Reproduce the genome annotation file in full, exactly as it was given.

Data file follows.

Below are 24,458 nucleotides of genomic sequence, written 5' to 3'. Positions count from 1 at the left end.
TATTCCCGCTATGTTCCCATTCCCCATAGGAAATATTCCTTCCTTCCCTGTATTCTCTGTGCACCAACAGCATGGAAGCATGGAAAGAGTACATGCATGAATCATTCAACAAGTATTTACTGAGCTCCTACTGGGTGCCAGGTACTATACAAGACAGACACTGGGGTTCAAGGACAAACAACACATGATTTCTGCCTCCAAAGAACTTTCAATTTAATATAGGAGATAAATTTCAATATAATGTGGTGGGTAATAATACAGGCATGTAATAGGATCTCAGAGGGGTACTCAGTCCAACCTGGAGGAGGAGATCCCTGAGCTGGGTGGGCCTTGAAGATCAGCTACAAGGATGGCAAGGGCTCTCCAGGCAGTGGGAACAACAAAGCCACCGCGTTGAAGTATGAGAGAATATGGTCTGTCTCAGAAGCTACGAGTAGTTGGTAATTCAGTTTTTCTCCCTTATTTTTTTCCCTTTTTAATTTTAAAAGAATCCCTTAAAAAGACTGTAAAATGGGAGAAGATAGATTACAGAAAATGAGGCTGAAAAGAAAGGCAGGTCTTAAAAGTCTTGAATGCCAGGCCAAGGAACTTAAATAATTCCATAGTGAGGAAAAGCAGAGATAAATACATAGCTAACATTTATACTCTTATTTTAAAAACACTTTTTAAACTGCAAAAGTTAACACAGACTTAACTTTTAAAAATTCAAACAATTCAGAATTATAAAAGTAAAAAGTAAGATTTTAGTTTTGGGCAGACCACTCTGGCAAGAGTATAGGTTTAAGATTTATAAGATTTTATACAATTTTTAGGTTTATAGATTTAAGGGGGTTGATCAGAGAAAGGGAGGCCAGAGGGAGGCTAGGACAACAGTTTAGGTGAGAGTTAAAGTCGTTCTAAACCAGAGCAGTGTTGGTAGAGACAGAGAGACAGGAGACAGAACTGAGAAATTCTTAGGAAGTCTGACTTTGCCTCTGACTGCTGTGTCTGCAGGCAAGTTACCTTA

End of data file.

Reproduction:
Below are 24,458 nucleotides of genomic sequence, written 5' to 3'. Positions count from 1 at the left end.
TATTCCCGCTATGTTCCCATTCCCCATAGGAAATATTCCTTCCTTCCCTGTATTCTCTGTGCACCAACAGCATGGAAGCATGGAAAGAGTACATGCATGAATCATTCAACAAGTATTTACTGAGCTCCTACTGGGTGCCAGGTACTATACAAGACAGACACTGGGGTTCAAGGACAAACAACACATGATTTCTGCCTCCAAAGAACTTTCAATTTAATATAGGAGATAAATTTCAATATAATGTGGTGGGTAATAATACAGGCATGTAATAGGATCTCAGAGGGGTACTCAGTCCAACCTGGAGGAGGAGATCCCTGAGCTGGGTGGGCCTTGAAGATCAGCTACAAGGATGGCAAGGGCTCTCCAGGCAGTGGGAACAACAAAGCCACCGCGTTGAAGTATGAGAGAATATGGTCTGTCTCAGAAGCTACGAGTAGTTGGTAATTCAGTTTTTCTCCCTTATTTTTTTCCCTTTTTAATTTTAAAAGAATCCCTTAAAAAGACTGTAAAATGGGAGAAGATAGATTACAGAAAATGAGGCTGAAAAGAAAGGCAGGTCTTAAAAGTCTTGAATGCCAGGCCAAGGAACTTAAATAATTCCATAGTGAGGAAAAGCAGAGATAAATACATAGCTAACATTTATACTCTTATTTTAAAAACACTTTTTAAACTGCAAAAGTTAACACAGACTTAACTTTTAAAAATTCAAACAATTCAGAATTATAAAAGTAAAAAGTAAGATTTTAGTTTTGGGCAGACCACTCTGGCAAGAGTATAGGTTTAAGATTTATAAGATTTTATACAATTTTTAGGTTTATAGATTTAAGGGGGTTGATCAGAGAAAGGGAGGCCAGAGGGAGGCTAGGACAACAGTTTAGGTGAGAGTTAAAGTCGTTCTAAACCAGAGCAGTGTTGGTAGAGACAGAGAGACAGGAGACAGAACTGAGAAATTCTTAGGAAGTCTGACTTTGCCTCTGACTGCTGTGTCTGCAGGCAAGTTACCTTA